Your issuer can not only issue security tokens, but can also
accept tokens from other issuers it trusts.

The way this works is that the issuer redirects remote users
to first authenticate with their own issuer. 
Once the browser has received a token from their home realm, their token
is presented to your issuer who accepts the token and in turn issues a new
token for your application to use.  This
token exchange often involves transforming one set of claims into the set of
claims your relying party expects.  Your
trusted issuer becomes what’s known as a federation
provider under this type of scenario.

This is how you federate security across organizational
boundaries.  For example, by simply
establishing a trusted relationship between your applications’ issuer and your
partner’s issuer, you can easily enable access to your application to your
partner’s user base.  The application
does not have to change at all, simply a little configuration at the
infrastructure level based on some agreed-upon security policy.

Conclusion

By making applications claims-aware, moving the
responsibility of authenticating users out of applications, and setting up just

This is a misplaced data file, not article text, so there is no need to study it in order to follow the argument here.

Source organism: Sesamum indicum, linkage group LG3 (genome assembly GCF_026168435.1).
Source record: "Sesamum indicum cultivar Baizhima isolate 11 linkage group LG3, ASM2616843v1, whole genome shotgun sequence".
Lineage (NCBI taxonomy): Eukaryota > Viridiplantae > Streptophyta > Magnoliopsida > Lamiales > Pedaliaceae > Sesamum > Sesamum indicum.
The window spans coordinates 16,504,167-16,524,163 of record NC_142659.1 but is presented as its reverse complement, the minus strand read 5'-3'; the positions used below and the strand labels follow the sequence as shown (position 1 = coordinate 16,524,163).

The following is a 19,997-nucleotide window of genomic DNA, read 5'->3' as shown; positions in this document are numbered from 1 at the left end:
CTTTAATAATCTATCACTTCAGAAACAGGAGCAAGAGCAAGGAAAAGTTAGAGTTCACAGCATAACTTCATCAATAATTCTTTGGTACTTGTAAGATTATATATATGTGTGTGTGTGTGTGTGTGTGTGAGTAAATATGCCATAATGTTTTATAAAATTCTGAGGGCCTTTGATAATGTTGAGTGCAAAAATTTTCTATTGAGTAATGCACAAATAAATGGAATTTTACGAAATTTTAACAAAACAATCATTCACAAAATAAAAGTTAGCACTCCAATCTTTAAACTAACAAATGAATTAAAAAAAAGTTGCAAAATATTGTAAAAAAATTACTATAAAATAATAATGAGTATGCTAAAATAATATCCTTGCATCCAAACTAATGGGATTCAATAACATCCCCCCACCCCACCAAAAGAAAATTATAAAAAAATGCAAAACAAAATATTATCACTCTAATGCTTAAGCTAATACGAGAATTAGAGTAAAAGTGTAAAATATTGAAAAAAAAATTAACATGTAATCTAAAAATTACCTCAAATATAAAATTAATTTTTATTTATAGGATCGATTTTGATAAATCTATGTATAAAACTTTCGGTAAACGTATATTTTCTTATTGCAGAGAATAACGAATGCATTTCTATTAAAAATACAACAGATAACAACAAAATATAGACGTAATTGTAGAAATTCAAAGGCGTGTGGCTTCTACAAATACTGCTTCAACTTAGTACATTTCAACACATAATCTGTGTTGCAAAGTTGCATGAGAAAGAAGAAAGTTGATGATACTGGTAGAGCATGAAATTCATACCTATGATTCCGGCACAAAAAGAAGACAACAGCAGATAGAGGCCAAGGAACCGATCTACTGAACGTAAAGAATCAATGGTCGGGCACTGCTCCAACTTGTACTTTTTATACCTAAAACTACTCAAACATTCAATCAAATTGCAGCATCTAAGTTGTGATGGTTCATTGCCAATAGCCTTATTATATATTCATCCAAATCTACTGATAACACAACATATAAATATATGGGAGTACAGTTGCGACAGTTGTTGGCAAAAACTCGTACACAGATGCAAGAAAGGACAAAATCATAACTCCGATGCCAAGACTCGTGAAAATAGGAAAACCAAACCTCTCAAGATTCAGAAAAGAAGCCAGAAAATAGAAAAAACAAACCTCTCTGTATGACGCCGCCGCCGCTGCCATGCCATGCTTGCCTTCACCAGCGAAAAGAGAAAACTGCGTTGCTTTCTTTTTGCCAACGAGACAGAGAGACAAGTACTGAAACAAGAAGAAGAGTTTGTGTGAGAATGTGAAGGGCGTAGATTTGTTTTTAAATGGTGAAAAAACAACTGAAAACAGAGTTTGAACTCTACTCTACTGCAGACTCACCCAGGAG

a tiny bit of supporting IT infrastructure, we wind up with:

  • Application security architectures which are
    highly flexible, configurable and friendly to the changing needs of the
    business
  • Simplified application architectures due to
    applications no longer having to deal with custom authentication mechanisms or
    having to maintain custom identity stores

  • Applications which do not need to be modified,
    at the code level, in order to support additional user bases as a result of
    M&A or newly formed partnerships

  • Happier users because users no longer have to
    remember multiple passwords or have to re-enter information in multiple applications

  • Interoperable security based on widely
    recognized standards

  • Application architectures which are cloud-ready
    when it comes to digital identity, and which can be easily extended to support
    online identity providers

Organizations interested in taking steps towards
claims-based identity and whose business strategy will require the flexibility
around user identity discussed in this article can choose to start taking
incremental steps towards claims-based identity.  For instance, new application development
efforts can start taking advantage of claims-based APIs (which are backwards
compatible with existing authentication mechanisms) until it is ready to shift
its identity infrastructure to accommodate federated identity scenarios in the
future.  Changes to existing systems
should be evaluated for return on investment, taking into consideration the
specific organizational circumstances around new feature requests vs. cost of
support and maintenance of non-standard security mechanisms.

By Michael
Papasevastos

Michael is
a Sr. Architect with Geneca, a custom
software development company based in Chicago. He has over 17 years of
experience working in the IT industry.